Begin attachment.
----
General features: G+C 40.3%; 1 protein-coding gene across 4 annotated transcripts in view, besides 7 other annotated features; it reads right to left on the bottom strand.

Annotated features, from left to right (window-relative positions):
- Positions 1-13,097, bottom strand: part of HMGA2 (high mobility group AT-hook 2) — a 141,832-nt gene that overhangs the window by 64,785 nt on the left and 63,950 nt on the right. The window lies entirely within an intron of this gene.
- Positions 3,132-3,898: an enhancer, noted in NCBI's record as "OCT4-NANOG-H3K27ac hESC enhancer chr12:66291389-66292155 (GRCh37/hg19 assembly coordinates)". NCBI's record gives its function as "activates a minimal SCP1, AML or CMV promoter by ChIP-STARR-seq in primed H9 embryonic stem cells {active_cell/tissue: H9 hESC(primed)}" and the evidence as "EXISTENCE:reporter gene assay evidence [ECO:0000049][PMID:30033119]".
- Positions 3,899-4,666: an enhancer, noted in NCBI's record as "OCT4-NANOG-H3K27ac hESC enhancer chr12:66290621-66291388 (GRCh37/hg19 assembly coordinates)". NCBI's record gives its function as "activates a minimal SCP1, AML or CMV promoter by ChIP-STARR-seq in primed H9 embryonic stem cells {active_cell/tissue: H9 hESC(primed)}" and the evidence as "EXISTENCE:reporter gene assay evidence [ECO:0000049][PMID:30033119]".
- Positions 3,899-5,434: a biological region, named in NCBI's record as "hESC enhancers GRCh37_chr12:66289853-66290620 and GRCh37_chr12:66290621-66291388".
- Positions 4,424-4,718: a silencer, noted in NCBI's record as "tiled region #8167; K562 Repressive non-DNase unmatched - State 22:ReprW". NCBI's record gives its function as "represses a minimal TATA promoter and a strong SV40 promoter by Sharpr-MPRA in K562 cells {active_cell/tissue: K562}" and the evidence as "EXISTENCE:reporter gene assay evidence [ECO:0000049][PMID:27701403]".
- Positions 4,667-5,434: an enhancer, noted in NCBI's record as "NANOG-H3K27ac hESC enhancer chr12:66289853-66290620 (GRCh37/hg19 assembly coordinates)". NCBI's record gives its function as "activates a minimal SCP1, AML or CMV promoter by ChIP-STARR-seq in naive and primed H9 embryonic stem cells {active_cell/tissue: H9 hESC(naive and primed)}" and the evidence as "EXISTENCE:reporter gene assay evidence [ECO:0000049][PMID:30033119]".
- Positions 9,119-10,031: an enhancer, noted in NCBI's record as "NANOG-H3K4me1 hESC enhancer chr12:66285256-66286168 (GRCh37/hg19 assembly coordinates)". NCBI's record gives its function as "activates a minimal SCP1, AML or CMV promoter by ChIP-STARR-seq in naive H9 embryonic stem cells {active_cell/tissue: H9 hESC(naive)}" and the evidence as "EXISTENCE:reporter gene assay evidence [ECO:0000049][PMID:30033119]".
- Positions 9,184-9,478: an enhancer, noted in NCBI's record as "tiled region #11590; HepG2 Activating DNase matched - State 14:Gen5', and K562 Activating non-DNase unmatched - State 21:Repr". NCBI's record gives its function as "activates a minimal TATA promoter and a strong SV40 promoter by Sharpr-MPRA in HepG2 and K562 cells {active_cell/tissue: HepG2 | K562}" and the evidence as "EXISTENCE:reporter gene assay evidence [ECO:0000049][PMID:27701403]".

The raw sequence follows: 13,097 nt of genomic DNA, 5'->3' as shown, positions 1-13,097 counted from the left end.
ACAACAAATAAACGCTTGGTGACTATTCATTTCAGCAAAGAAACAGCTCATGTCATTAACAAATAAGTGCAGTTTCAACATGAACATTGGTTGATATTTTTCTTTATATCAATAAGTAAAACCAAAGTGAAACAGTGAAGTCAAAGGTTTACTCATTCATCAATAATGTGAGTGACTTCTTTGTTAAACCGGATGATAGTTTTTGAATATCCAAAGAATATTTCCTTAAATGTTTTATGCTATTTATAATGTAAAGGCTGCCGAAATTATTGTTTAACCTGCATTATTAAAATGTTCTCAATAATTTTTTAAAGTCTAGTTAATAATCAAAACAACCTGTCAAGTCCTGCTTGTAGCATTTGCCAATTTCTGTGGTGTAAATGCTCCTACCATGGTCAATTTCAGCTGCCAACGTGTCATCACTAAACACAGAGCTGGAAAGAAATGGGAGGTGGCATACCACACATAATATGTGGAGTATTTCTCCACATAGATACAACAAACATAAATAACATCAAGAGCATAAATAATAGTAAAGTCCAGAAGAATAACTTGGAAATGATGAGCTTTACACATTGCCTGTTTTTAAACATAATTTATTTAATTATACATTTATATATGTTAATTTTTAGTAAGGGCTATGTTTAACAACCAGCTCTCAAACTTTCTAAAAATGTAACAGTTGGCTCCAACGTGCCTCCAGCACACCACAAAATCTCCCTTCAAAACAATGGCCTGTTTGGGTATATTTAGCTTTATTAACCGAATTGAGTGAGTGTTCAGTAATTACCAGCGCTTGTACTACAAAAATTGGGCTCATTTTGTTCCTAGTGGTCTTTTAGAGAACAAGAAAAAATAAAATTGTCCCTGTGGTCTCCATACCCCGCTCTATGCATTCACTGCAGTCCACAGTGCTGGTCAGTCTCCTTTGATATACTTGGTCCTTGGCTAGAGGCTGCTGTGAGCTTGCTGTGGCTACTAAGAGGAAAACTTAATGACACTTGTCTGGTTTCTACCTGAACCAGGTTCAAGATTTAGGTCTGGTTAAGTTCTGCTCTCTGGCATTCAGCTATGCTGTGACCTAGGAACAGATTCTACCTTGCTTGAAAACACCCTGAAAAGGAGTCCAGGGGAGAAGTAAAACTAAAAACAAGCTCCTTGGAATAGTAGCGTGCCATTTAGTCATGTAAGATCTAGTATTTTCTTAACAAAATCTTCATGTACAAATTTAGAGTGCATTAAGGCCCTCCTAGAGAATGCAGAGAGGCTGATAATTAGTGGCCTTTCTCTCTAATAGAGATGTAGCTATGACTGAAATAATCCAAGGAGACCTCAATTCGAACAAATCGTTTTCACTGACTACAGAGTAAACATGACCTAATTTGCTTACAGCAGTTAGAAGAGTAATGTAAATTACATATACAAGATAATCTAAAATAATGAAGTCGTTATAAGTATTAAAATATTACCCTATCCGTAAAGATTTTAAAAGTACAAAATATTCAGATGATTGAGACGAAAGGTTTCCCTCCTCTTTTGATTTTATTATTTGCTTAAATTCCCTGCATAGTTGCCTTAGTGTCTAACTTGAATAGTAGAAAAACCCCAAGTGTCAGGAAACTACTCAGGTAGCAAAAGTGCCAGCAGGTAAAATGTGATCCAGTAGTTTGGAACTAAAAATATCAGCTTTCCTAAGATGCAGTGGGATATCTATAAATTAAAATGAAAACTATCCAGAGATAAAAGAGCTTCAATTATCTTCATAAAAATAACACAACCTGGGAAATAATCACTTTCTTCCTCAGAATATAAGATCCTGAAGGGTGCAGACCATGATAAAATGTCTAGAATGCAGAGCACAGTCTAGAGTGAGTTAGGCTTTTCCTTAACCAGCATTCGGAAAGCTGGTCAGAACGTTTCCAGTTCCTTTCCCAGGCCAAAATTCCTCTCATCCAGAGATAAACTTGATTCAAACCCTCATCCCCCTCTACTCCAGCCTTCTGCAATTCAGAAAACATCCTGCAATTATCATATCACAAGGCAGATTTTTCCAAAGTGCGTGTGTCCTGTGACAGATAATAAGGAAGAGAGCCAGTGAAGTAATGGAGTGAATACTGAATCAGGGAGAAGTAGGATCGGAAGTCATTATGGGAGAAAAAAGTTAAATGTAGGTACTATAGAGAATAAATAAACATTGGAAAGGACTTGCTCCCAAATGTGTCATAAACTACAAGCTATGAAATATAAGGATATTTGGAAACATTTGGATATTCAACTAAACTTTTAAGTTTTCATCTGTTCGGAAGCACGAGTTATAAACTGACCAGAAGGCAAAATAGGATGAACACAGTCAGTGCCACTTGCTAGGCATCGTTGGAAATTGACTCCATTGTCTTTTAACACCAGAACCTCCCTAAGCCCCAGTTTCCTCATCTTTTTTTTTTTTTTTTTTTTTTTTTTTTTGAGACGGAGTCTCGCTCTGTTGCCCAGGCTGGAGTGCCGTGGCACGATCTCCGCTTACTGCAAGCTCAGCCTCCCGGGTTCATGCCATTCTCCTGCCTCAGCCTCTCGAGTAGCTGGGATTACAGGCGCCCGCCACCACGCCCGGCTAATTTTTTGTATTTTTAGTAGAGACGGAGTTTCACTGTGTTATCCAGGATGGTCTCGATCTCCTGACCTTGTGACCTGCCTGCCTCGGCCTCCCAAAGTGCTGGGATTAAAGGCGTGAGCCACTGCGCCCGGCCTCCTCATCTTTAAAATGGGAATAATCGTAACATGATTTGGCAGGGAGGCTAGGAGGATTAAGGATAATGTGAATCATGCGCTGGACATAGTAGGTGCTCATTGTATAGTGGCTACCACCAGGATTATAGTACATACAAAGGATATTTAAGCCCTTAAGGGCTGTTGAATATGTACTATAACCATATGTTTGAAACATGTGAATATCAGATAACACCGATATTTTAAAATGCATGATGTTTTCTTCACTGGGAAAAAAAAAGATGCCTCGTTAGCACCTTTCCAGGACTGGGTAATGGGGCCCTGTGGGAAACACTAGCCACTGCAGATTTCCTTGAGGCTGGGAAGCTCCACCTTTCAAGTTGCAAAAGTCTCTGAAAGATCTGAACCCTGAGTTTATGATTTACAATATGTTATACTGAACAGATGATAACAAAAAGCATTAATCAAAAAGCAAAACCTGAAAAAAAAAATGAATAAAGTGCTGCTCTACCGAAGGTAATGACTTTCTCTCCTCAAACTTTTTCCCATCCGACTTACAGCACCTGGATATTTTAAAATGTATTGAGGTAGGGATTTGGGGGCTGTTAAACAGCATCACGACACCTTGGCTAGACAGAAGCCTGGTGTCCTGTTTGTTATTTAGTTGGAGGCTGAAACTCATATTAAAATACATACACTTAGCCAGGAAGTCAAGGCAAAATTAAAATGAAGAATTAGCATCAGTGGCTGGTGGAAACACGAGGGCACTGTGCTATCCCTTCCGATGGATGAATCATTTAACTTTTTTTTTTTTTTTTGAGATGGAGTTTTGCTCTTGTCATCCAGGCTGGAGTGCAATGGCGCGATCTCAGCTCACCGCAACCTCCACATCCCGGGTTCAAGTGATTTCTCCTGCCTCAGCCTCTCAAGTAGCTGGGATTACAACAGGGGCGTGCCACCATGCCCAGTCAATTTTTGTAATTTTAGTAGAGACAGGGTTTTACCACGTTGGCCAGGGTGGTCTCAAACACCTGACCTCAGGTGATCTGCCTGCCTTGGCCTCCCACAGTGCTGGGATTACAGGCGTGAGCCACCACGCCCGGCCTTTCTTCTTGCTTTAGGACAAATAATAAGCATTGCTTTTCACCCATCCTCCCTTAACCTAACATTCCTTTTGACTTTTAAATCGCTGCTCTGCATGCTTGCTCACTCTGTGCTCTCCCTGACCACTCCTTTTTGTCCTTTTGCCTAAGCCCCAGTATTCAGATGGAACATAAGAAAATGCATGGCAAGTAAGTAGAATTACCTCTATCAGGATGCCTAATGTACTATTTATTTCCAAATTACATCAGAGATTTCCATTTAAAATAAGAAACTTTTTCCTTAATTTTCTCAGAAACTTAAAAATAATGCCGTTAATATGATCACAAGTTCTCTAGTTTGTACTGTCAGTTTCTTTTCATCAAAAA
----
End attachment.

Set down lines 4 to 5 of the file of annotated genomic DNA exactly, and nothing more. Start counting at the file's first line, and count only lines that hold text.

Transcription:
- Positions 3,132-3,898: an enhancer, noted in NCBI's record as "OCT4-NANOG-H3K27ac hESC enhancer chr12:66291389-66292155 (GRCh37/hg19 assembly coordinates)". NCBI's record gives its function as "activates a minimal SCP1, AML or CMV promoter by ChIP-STARR-seq in primed H9 embryonic stem cells {active_cell/tissue: H9 hESC(primed)}" and the evidence as "EXISTENCE:reporter gene assay evidence [ECO:0000049][PMID:30033119]".
- Positions 3,899-4,666: an enhancer, noted in NCBI's record as "OCT4-NANOG-H3K27ac hESC enhancer chr12:66290621-66291388 (GRCh37/hg19 assembly coordinates)". NCBI's record gives its function as "activates a minimal SCP1, AML or CMV promoter by ChIP-STARR-seq in primed H9 embryonic stem cells {active_cell/tissue: H9 hESC(primed)}" and the evidence as "EXISTENCE:reporter gene assay evidence [ECO:0000049][PMID:30033119]".